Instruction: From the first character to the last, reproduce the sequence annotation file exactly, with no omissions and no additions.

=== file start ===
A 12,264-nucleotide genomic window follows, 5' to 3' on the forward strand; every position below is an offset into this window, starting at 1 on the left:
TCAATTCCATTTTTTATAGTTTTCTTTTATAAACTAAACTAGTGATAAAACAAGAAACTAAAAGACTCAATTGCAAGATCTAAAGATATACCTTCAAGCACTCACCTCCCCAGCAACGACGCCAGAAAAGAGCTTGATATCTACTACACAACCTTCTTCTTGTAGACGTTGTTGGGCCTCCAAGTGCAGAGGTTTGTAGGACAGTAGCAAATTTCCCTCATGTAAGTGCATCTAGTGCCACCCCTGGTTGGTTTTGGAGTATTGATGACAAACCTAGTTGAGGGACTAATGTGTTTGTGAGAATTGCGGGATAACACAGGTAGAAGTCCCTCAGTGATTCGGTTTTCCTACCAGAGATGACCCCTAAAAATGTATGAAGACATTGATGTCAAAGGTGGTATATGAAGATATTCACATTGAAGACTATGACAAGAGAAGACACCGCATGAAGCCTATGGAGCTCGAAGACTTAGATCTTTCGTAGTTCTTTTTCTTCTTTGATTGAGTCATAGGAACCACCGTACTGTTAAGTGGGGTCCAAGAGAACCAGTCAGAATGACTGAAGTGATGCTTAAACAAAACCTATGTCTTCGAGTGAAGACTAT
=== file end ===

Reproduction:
A 12,264-nucleotide genomic window follows, 5' to 3' on the forward strand; every position below is an offset into this window, starting at 1 on the left:
TCAATTCCATTTTTTATAGTTTTCTTTTATAAACTAAACTAGTGATAAAACAAGAAACTAAAAGACTCAATTGCAAGATCTAAAGATATACCTTCAAGCACTCACCTCCCCAGCAACGACGCCAGAAAAGAGCTTGATATCTACTACACAACCTTCTTCTTGTAGACGTTGTTGGGCCTCCAAGTGCAGAGGTTTGTAGGACAGTAGCAAATTTCCCTCATGTAAGTGCATCTAGTGCCACCCCTGGTTGGTTTTGGAGTATTGATGACAAACCTAGTTGAGGGACTAATGTGTTTGTGAGAATTGCGGGATAACACAGGTAGAAGTCCCTCAGTGATTCGGTTTTCCTACCAGAGATGACCCCTAAAAATGTATGAAGACATTGATGTCAAAGGTGGTATATGAAGATATTCACATTGAAGACTATGACAAGAGAAGACACCGCATGAAGCCTATGGAGCTCGAAGACTTAGATCTTTCGTAGTTCTTTTTCTTCTTTGATTGAGTCATAGGAACCACCGTACTGTTAAGTGGGGTCCAAGAGAACCAGTCAGAATGACTGAAGTGATGCTTAAACAAAACCTATGTCTTCGAGTGAAGACTAT